Ben, who had been referred to me by an ophthalmologist, had been in excellent health until two months before, when he began bumping into walls, a problem that was worse at night. The ophthalmologist diagnosed bilateral optic atrophy and noted early signs of retinitis pigmentosa. Because of these findings, he’d sent the boy to me, asking if I could find a genetic basis for his problems.

In the three weeks between his eye exam and his visit to my office, Ben’s parents noticed another problem. “He’s become unsteady,” his father told me. “He keeps falling. It seems to be getting worse.”

Though on physical exam Ben seemed otherwise fine, he clearly had ataxia, a wide-based gait, difficulty walking and a movement disorder. In trying to put the pieces of his puzzle together, I thought of a condition I’d learned about during my residency from Dr. Isabelle Rapin, one of my mentors. At that time, the condition was known as Hallervorden-Spatz disease.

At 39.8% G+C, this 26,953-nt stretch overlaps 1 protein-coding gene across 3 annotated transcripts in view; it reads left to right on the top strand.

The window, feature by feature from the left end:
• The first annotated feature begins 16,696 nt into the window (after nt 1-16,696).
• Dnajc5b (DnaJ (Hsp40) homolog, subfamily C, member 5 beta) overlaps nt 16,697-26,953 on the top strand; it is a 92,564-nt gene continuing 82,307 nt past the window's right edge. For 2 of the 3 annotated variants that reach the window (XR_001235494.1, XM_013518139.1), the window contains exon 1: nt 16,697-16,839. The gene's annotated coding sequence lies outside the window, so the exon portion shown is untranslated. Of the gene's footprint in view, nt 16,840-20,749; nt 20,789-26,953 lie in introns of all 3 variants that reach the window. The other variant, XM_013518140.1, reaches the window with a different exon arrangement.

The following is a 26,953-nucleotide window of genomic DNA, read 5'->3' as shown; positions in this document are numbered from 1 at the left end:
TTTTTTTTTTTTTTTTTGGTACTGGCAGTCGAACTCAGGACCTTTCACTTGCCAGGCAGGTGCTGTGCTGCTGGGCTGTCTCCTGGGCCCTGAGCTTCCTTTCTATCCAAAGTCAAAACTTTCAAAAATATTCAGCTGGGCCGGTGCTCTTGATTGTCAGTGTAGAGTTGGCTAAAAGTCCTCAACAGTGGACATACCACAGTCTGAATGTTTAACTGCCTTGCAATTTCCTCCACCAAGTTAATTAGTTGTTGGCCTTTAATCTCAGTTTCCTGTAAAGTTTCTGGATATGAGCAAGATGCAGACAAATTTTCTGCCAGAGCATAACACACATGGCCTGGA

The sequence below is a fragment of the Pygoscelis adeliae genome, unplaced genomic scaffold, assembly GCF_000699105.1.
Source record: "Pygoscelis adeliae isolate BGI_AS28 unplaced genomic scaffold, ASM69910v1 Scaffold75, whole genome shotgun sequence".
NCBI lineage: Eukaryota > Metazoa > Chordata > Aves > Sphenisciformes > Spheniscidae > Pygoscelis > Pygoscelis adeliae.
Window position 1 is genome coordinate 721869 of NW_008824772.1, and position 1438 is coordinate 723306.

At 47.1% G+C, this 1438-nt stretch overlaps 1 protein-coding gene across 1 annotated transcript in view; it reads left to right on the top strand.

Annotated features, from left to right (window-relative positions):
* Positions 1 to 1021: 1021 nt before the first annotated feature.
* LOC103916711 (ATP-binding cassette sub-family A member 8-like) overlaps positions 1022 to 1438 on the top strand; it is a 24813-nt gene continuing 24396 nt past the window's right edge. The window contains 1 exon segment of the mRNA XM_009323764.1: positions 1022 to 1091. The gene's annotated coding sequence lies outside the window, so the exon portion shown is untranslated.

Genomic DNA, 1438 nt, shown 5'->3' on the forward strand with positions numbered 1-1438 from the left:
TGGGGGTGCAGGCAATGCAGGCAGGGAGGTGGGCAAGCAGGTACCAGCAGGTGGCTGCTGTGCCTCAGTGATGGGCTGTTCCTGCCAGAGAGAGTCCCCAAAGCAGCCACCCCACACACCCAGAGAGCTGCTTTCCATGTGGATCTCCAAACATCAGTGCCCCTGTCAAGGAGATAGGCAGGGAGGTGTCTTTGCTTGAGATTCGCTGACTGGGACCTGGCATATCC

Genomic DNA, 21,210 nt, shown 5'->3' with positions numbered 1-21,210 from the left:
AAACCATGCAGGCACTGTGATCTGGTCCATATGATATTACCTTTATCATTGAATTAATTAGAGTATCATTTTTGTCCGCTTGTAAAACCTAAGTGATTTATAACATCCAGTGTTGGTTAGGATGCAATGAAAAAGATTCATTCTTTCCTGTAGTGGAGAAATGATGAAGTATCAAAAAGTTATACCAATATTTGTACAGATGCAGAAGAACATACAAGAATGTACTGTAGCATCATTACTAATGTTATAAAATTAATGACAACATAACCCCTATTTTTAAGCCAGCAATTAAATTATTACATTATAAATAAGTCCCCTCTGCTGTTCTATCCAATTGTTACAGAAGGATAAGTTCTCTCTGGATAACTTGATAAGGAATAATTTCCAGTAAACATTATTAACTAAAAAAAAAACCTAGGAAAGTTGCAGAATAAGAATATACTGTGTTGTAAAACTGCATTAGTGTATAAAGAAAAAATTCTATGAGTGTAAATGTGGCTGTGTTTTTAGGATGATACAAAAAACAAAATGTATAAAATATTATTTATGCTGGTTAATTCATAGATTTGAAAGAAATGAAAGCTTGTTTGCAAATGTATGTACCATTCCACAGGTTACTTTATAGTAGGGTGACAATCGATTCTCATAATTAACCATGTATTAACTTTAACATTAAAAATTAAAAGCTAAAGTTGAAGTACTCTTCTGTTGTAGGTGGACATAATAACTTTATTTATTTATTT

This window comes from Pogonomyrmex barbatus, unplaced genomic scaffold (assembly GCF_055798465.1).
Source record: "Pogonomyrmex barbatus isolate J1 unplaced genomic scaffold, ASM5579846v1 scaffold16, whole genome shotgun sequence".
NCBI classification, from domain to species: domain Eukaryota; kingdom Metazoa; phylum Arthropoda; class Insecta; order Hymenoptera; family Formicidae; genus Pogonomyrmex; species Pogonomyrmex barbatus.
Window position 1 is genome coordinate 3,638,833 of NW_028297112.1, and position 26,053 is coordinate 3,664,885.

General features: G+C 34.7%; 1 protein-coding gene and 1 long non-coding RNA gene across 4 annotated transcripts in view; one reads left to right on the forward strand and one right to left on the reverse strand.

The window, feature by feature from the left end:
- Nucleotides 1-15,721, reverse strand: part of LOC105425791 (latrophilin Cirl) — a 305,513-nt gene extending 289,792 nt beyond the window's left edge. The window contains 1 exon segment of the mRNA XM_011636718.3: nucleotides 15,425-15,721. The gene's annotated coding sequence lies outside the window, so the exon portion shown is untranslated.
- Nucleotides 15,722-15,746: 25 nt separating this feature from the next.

I remembered that Hallervorden-Spatz was a neurodegenerative disease in which the accumulation of iron in the basal ganglia and other parts of the brain caused a steady downhill course leading to dysarthria, rigidity of the limbs, dementia and ultimately death, usually by age 25. It was a horrible disorder, and although I prayed that I was wrong, I knew in my heart that Ben probably had this or some other terrible progressive condition.

After finishing my exam, I excused myself and went into the consultation room. It had been years since I’d seen a patient with this condition, and I needed to check how to confirm the diagnosis. I navigated to the website for OMIM (Online Mendelian Inheritance in Man) and typed in the name. It was then that I came to consider the men who had originally described this condition.

In OMIM, rather than Hallervorden-Spatz disease, the condition was called pantothenate kinase-related neurodegeneration, a term that does not exactly roll off the tongue (not that “Hallervorden-Spatz disease” does either). In reading further, I came across this paragraph: